Normandy. And Brittany have long vied for moans I'm Michelle, in fact the river used to pass on the other side making the a be part of Brittany today, moans, hi Michelle is just. Barely but thoroughly part of Normandy. The. Centerpiece, of this extraordinary, Abbey, is its church. While. It's mostly 11th, century Romanesque, with round arches and small windows the apse behind, the altar was built later it's gothic pointed arches and bigger windows, fill. The sanctuary, with, light. Sitting. Atop all this heavy construction like, a delicate, flower is the, abbeys cloister, in. This peaceful zone which connected various rooms monks. Would grow vegetables, and medicinal herbs. They've, meditate, and read, the Bible and for. Thoughtful travelers, today this. Abbey's still inspires. So. Much of france's rich heritage survives, and here in Normandy perhaps more than any place in the country it inspires. Us all thanks. For joining us and vive, la France I'm, Rick Steves until next time keep, on travelin, Oh bah. Friendly. Locals crepes, camembert. Big. Abbey's, thanks, for joining us as the flames engulfed, her body an English soldier looked at up her inner said it well via here's. The church here's the. Steeple open up the door and see all the people.

2019-03-24 08:47

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Comments:

salute to the soldier who repel the nazi

Normandy is such a gem and not too from Paris.

This episode changed my life. I was 40 years old and sawChateau St. Michelle and knew if I didn’t change my personal path I would miss these beautiful sites as I got older. I met my future husband who had the same dream and as we grew as a couple we found out we had the same dreams. We married and 8 years after we married are dream came true.

Mont Saint Michel is an sight incredible to see

8:35!

The dirty blonde at 2:20-2:22 is liking that camera pointed at her...

Thank u sir for sharing this video.

France has some excellent fresh pastries.

Thanks Rick for telling the history of Normandy. Wish I can visit this place next year.

You see all that tired tourists NOT even seeing all this art. TO Tired. Enjoy people and life when u go to Europa, this history you can see on TV. Just go there and BE there.

rick belong to history chanal not travel guide

Her Majesty Queen Elizabeth II loves so much Normandy, in fact She visited several times these lands. Many of them were private visits. Vive la Reine Isabelle...Dieu et Mon Droit. Vive la France!!!. May God our Lord preserve these sites and Europe also.

So awesome!! been following you for a couple of years.You never disappoint!

Oh you made me cry. How many times I heard my father Paul tell me about Normandy and France. He was a Sgt. in the American Army for 13 years in WW2 and was at that beach landing and at The Battle of the Bulge. I missed hearing him point out places in war movies saying, "I was there! I was right there near that dune," and things like that and he went to Mont St. Michel. I"m so happy he was there, St. Michael said if you visit his cave and pray, your earthly sins will be forgiven and you will go to Heaven. Thanks for the tour. I hope I go too one day.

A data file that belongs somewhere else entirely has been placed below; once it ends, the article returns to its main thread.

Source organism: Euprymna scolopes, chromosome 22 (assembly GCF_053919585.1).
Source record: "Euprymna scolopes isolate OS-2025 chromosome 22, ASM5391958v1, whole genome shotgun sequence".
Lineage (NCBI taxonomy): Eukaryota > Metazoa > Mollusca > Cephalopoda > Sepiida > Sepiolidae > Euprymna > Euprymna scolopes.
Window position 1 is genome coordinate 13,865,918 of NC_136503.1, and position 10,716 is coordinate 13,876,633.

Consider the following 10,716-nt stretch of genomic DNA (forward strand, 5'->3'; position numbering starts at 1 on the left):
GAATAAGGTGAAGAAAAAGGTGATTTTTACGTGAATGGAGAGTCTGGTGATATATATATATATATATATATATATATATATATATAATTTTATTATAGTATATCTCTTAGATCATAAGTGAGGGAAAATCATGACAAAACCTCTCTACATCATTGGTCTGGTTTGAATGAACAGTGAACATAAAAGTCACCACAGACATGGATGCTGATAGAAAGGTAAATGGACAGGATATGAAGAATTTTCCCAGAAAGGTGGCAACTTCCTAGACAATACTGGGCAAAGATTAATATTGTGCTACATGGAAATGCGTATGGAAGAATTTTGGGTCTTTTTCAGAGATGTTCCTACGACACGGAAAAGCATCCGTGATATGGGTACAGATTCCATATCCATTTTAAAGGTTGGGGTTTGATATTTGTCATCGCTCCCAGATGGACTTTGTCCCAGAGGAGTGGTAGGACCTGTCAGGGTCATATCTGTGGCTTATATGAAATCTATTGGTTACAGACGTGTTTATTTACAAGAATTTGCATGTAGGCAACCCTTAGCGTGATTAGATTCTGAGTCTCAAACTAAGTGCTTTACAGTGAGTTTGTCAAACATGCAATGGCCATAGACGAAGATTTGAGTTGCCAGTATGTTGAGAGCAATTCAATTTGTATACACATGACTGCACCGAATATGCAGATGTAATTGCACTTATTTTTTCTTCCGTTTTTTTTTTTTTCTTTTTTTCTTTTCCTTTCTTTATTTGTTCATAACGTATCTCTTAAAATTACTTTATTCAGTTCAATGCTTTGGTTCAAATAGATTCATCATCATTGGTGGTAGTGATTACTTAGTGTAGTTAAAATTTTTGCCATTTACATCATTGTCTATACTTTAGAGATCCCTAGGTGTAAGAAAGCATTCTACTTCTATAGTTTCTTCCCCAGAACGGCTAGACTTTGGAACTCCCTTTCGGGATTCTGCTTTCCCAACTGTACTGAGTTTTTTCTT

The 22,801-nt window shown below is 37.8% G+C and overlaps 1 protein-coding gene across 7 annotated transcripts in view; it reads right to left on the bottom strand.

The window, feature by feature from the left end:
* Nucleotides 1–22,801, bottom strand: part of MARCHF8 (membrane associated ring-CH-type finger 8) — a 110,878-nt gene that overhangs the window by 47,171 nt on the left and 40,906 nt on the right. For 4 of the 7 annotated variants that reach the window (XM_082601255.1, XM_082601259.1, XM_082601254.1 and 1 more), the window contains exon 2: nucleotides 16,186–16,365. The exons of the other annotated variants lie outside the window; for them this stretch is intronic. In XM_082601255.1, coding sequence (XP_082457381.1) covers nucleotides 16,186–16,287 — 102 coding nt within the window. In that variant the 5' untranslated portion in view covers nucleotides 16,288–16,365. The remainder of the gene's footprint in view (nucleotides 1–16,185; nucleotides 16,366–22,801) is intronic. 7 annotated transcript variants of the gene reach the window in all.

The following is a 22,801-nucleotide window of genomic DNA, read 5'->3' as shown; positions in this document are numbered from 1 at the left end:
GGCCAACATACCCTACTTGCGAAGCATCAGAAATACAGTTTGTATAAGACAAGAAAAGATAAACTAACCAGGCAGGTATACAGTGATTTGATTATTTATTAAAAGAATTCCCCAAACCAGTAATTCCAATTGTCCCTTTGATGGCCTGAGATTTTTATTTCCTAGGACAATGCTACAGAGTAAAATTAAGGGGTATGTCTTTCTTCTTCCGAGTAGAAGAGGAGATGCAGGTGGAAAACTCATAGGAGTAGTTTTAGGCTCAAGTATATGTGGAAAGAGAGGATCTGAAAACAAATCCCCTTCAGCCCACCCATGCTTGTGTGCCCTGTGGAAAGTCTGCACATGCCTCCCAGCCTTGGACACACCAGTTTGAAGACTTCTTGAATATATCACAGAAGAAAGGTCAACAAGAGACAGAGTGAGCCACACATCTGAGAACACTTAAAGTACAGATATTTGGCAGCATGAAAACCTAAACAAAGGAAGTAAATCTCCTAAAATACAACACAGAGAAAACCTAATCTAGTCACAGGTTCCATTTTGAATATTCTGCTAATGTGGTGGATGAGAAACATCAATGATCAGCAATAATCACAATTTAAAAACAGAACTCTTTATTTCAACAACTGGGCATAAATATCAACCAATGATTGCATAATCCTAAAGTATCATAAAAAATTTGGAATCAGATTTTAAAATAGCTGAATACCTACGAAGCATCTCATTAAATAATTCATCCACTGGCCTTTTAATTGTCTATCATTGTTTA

going to Normandy for a school trip this week now I'm exited for it

love rick steves input even if its years old. gives a good personal response to a place and makes it real.

Germany was weak, defeated in the East by the Soviet Union, and the landing in Normandy changed nothing, and the results of the war, but America received a piece of Europe

That is a part the Americans forget ;), if the Germans never attacked the Soviets D-day was failed massively. the win is all thanks to the Soviets

This man repeats a lie, for example, that the battle in Normandy is the greatest in history, and the battle has changed history. You know where the greatest battles have happened in history, and where history has been made.

U

Thsnk you very much.

i like the series of videos but his voice is a bit irritating.

Great material --- love it.

So you just decided to forget about or ignore the British, Canadian, etc sacrifices at Normandy? I guess that's American arrogance and ignorance.

Cameron Renwick You don't deserve to have Snoopy as your pic, you anti-American nut sucker.

Of course they're not.

Not all Americans are the same.

This is a. very good work about Normandy. This is a good tribute to the liberators of the whole Europe. God bless Peace and the French-American friendship. In Normandy it is sunny several times a day !!!!!!

I actually wish he would tell u the total cost of each of his trip. I really want to travel Europe but I have no experience whatsoever so I think it could be helpful if I at least know the price

I personally think you should have spent even more time on Normandy envision .

that castle is fckin haunted

Oh France you're my favourite .m

Land of Normans , not franks.

I like the way his videos emphasize on the art exhibits and heritage of the area. It gave me a good recommendation on where to find them

What is the name of the restaurant in Giverney?

YOU HAVE THE BEST JOB!!!

Thumbs down for promoting animal torture

☼ ..thank you ;''';